History of the Federal TRIO Programs
The history of TRIO is progressive. Upward Bound (UB), the first of the TRIO programs, began as a pilot project authorized by the Economic Opportunity Act of 1964 to encourage low-income youths to complete high school and prepare for college. A year later, Talent Search (TS) was created as part of the Higher Education Act of 1965 to assist students applying for newly authorized federal financial aid for postsecondary education.
The TRIO name itself was born four years later when the Higher Education Act of 1965 was amended in 1968 to include the Special Services for Disadvantaged Students program—what is now called Student Support Services (SSS). Upward Bound, Talent Search and Student Support Services formed a trio of federal programs designed to foster increased educational opportunity and attainment. Upward Bound and Talent Search focused on college preparation and admission, while Student Support Services helped eligible students stay in college until they earned a college degree.
Since 1968, the TRIO programs have been expanded to provide a wider range of services. Today, nine TRIO programs are included under the TRIO umbrella. The 1972 amendments to the Higher Education Act created Educational Opportunity Centers (EOCs) to help adults select a post-secondary education program and obtain financial aid. Veterans Upward Bound (VUB) was initiated as part of the Upward Bound program to serve returning Vietnam Veterans in 1976. Amendments in 1986 added the Ronald E. McNair Postbaccalaureate Achievement Program (MCN) to foster doctoral degree attainment by students from underrepresented segments of society. In 1990, the U.S. Department of Education created the Upward Bound Math and Science (UBMS) program to address the need for specific instruction in the fields of mathematics and science.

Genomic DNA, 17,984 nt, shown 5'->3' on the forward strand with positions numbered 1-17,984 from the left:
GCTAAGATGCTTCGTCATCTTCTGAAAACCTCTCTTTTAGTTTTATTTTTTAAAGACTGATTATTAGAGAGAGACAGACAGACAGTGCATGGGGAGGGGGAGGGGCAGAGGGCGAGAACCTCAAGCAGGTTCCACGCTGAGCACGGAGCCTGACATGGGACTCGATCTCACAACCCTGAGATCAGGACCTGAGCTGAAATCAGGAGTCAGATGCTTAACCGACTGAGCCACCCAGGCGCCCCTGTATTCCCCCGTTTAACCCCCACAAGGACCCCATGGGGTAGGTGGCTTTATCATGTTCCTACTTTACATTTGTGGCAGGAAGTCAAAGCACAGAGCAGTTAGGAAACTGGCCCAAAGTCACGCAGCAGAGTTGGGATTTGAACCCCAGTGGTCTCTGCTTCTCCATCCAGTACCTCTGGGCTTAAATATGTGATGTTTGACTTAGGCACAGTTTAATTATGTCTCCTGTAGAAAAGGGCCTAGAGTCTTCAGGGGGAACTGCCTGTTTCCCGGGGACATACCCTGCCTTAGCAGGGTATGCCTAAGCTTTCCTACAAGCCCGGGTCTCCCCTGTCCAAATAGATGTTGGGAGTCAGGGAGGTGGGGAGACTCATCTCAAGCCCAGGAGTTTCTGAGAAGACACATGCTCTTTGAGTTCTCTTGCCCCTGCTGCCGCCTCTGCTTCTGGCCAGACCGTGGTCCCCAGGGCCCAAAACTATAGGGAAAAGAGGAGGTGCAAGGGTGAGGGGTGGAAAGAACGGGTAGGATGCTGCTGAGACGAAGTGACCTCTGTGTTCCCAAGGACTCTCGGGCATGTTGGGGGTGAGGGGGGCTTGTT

In addition to these seven TRIO programs that offer direct services to program participants, the U.S. Congress also authorized two programs focused specifically on improving the design and administration of TRIO services. The 1976 education amendments authorized the Training Program for Federal TRIO Programs (TR), initially known as the Training Program for Special Programs Staff and Leadership Personnel. The 1998 amendments to the Higher Education Act established the TRIO Dissemination Partnership Program (TDP) to encourage the replication of successful practices of TRIO programs. And finally, the 2001 Appropriations Act amended the SSS program to permit the use of program funds for direct financial assistance (grant aid) for current SSS participants who are receiving Federal Pell Grants.
The legislative requirements for all of the TRIO programs can be found in the Higher Education Act of 1965, Title IV, Part A, Subpart 2. The requirements for the SSS Grant Aid can be found in the Omnibus Consolidated Appropriations Act of 2001 (Public Law 106-554).
Last updated: 12/16/2016